Artist-oriented foundations find themselves playing a noteworthy game of musical chairs today, as United States Artists (USA) announces today that president and CEO Deana Haggag will be stepping down to continue her trailblazing work at the Andrew W. Mellon Foundation. In her new position as program officer in arts and culture, she will focus on “the current and emerging infrastructure and field-wide needs of artists and arts organizations,” according to a press release from USA.
Haggag has led United States Artists for the last four years, during which time USA grew rapidly. The foundation bestowed 60 of its signature fellowships this year alone, an unprecedented number of awardees and a 30% increase from their numbers at the start of Haggag’s presence with the organization. Under Haggag’s watch, USA also founded the Berresford Prize, an unrestricted $25,000 award given annually to “a cultural practitioner who has contributed significantly to the advancement, well-being, and care of artists in society.”
Haggag will finish out her work with USA on April 30 and will be succeeded by interim CEO Jamie Bennett. Bennett was the executive director of ArtPlace America from 2014 to 2020. Previously, he served as chief of staff at the National Endowment for the Arts as part of President Obama’s administration, and chief of staff at the New York City Department of Cultural Affairs under Mayor Bloomberg.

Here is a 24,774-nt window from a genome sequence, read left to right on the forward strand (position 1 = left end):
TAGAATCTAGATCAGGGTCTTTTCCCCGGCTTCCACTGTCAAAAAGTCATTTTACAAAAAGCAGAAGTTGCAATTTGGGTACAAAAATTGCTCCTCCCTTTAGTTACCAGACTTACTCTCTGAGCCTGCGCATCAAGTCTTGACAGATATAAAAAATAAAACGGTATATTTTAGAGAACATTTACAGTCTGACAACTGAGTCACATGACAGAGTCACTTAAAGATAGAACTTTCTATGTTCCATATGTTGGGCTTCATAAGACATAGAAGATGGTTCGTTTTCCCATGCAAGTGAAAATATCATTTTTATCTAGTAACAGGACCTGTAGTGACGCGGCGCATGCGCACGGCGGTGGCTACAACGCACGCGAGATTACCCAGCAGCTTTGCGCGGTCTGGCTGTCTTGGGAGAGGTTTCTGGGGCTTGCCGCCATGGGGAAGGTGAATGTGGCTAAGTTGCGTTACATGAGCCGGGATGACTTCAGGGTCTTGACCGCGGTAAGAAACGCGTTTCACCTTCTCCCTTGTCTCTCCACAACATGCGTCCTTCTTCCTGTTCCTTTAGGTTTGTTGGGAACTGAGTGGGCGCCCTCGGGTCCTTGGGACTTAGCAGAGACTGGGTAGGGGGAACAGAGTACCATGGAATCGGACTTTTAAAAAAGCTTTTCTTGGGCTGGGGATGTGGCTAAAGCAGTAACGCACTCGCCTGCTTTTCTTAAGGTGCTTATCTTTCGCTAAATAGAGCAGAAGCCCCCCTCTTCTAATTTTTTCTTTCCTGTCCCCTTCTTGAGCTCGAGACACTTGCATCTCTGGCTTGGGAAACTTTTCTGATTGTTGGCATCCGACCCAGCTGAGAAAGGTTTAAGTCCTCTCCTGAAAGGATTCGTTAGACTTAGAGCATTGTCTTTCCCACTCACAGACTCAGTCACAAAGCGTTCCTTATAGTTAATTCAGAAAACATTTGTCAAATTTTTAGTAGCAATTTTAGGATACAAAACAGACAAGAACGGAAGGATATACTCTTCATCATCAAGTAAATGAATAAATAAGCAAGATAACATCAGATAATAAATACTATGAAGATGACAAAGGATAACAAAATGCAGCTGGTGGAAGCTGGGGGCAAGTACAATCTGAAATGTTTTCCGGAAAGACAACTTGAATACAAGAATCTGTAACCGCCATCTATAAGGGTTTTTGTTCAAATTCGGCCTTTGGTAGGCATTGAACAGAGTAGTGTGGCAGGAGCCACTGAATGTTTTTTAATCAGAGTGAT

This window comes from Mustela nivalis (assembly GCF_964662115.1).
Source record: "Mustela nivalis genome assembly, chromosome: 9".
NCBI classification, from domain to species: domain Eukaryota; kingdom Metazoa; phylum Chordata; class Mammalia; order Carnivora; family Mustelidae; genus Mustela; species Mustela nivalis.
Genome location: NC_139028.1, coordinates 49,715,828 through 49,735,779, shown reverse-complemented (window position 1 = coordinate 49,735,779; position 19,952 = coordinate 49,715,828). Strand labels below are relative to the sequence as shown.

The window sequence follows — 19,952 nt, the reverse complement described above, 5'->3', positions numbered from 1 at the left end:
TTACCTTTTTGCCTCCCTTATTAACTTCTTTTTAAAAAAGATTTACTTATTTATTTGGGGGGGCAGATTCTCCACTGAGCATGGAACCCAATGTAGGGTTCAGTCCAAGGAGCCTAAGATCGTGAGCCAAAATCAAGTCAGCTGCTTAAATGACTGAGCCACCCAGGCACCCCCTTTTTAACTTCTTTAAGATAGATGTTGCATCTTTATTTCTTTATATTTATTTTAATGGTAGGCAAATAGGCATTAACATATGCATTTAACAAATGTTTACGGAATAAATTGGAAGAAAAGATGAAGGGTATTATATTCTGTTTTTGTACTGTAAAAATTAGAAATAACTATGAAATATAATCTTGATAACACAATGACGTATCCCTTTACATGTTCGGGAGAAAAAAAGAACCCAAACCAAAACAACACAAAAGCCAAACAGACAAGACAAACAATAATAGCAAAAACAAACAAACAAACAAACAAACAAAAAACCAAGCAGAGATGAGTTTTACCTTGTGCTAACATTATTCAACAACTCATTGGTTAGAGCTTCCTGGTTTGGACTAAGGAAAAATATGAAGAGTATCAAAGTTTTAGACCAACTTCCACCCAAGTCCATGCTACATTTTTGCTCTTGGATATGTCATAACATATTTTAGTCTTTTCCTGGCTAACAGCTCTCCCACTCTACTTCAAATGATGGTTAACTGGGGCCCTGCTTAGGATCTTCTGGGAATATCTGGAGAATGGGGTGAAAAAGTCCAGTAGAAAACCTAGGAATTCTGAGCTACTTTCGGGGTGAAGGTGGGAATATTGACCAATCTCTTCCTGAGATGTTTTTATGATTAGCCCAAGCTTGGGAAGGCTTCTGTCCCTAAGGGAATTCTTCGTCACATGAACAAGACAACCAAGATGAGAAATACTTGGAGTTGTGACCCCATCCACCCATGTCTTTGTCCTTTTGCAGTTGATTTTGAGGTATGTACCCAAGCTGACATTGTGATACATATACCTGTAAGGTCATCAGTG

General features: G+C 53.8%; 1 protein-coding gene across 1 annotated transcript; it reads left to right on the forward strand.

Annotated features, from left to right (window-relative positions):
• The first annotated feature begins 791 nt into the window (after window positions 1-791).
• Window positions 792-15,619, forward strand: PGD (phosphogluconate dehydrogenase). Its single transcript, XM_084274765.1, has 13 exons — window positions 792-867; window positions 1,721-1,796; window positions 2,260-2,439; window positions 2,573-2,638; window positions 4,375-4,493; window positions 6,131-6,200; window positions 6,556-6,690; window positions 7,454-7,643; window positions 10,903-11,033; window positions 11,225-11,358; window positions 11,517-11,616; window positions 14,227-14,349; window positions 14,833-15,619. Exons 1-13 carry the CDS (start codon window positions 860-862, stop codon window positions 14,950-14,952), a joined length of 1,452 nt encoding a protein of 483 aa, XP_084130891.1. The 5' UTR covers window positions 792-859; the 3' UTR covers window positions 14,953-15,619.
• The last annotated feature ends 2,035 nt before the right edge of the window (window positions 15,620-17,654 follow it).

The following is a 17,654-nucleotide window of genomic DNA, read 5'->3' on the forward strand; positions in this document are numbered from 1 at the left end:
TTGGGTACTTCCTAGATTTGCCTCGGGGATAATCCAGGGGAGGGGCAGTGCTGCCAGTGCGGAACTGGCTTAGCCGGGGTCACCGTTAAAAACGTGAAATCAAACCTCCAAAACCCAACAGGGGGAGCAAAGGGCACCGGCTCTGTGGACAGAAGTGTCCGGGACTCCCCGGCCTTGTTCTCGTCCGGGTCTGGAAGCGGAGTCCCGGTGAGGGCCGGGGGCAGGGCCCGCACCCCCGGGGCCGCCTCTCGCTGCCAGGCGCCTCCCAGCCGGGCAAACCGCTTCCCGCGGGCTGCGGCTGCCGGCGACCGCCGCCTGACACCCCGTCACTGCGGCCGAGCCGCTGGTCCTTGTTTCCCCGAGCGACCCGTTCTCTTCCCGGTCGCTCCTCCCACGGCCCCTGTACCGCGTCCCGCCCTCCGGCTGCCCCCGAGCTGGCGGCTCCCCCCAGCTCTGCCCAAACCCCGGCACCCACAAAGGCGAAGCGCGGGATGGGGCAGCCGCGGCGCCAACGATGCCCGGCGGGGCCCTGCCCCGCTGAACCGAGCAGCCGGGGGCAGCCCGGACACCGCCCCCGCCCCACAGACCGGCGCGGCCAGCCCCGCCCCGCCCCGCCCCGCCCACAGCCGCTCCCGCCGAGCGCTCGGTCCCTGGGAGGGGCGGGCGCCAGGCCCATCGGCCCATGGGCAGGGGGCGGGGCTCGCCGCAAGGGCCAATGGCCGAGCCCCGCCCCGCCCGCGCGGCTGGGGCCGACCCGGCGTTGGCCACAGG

“We are in a great position to continue to expand our support and services to artists throughout the country and we are fortunate to engage Jamie Bennett to continue our work,” said Ed Henry, USA board chair, who also announced his renewal in that position.
“There is truly nothing more fulfilling than working in service of artists,” said Haggag in the press release. “Leading USA has been an immeasurable honor… As we recover from this challenging moment, I am humbled to take these lessons with me and to learn from colleagues at the Andrew W. Mellon Foundation as we continue advocating for our nation’s beloved artist community.”